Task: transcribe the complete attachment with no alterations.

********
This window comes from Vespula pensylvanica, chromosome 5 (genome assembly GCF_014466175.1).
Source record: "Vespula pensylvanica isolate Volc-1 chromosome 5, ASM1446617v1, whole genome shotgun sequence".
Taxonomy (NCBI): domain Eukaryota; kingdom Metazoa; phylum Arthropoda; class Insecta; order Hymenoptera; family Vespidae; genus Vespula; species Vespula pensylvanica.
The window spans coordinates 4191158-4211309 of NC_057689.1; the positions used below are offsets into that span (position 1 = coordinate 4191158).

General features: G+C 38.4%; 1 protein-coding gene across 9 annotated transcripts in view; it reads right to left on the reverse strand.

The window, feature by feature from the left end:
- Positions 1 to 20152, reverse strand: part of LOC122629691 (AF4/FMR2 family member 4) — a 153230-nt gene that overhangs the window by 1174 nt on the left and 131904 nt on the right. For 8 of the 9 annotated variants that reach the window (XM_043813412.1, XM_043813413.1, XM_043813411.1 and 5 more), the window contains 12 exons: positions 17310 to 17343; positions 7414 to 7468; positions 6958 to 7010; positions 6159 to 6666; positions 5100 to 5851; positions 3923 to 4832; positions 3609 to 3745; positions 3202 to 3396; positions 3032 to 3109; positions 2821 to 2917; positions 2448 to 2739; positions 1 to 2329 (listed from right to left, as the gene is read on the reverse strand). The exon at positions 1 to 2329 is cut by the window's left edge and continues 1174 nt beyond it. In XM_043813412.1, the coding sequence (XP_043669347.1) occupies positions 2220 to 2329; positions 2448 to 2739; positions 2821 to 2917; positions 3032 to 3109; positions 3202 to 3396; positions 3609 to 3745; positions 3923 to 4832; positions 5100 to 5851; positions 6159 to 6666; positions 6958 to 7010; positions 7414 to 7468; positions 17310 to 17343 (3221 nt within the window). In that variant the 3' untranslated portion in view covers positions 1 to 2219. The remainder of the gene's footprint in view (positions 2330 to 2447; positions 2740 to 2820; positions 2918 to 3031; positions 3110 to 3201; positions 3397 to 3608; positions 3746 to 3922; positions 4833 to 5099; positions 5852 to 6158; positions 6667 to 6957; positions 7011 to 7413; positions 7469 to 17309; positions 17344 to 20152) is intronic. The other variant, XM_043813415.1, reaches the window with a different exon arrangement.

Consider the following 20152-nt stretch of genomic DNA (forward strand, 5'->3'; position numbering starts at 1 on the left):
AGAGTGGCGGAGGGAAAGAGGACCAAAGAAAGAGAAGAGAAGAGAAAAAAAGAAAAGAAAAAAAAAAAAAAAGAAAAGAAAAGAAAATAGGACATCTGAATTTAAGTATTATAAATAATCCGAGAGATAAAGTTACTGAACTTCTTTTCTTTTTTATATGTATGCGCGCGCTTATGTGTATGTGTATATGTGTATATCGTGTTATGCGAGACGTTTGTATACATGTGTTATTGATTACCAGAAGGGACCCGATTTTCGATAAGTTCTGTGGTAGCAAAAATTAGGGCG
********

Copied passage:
This window comes from Vespula pensylvanica, chromosome 5 (genome assembly GCF_014466175.1).
Source record: "Vespula pensylvanica isolate Volc-1 chromosome 5, ASM1446617v1, whole genome shotgun sequence".
Taxonomy (NCBI): domain Eukaryota; kingdom Metazoa; phylum Arthropoda; class Insecta; order Hymenoptera; family Vespidae; genus Vespula; species Vespula pensylvanica.
The window spans coordinates 4191158-4211309 of NC_057689.1; the positions used below are offsets into that span (position 1 = coordinate 4191158).

General features: G+C 38.4%; 1 protein-coding gene across 9 annotated transcripts in view; it reads right to left on the reverse strand.

The window, feature by feature from the left end:
- Positions 1 to 20152, reverse strand: part of LOC122629691 (AF4/FMR2 family member 4) — a 153230-nt gene that overhangs the window by 1174 nt on the left and 131904 nt on the right. For 8 of the 9 annotated variants that reach the window (XM_043813412.1, XM_043813413.1, XM_043813411.1 and 5 more), the window contains 12 exons: positions 17310 to 17343; positions 7414 to 7468; positions 6958 to 7010; positions 6159 to 6666; positions 5100 to 5851; positions 3923 to 4832; positions 3609 to 3745; positions 3202 to 3396; positions 3032 to 3109; positions 2821 to 2917; positions 2448 to 2739; positions 1 to 2329 (listed from right to left, as the gene is read on the reverse strand). The exon at positions 1 to 2329 is cut by the window's left edge and continues 1174 nt beyond it. In XM_043813412.1, the coding sequence (XP_043669347.1) occupies positions 2220 to 2329; positions 2448 to 2739; positions 2821 to 2917; positions 3032 to 3109; positions 3202 to 3396; positions 3609 to 3745; positions 3923 to 4832; positions 5100 to 5851; positions 6159 to 6666; positions 6958 to 7010; positions 7414 to 7468; positions 17310 to 17343 (3221 nt within the window). In that variant the 3' untranslated portion in view covers positions 1 to 2219. The remainder of the gene's footprint in view (positions 2330 to 2447; positions 2740 to 2820; positions 2918 to 3031; positions 3110 to 3201; positions 3397 to 3608; positions 3746 to 3922; positions 4833 to 5099; positions 5852 to 6158; positions 6667 to 6957; positions 7011 to 7413; positions 7469 to 17309; positions 17344 to 20152) is intronic. The other variant, XM_043813415.1, reaches the window with a different exon arrangement.

Consider the following 20152-nt stretch of genomic DNA (forward strand, 5'->3'; position numbering starts at 1 on the left):
AGAGTGGCGGAGGGAAAGAGGACCAAAGAAAGAGAAGAGAAGAGAAAAAAAGAAAAGAAAAAAAAAAAAAAAGAAAAGAAAAGAAAATAGGACATCTGAATTTAAGTATTATAAATAATCCGAGAGATAAAGTTACTGAACTTCTTTTCTTTTTTATATGTATGCGCGCGCTTATGTGTATGTGTATATGTGTATATCGTGTTATGCGAGACGTTTGTATACATGTGTTATTGATTACCAGAAGGGACCCGATTTTCGATAAGTTCTGTGGTAGCAAAAATTAGGGCG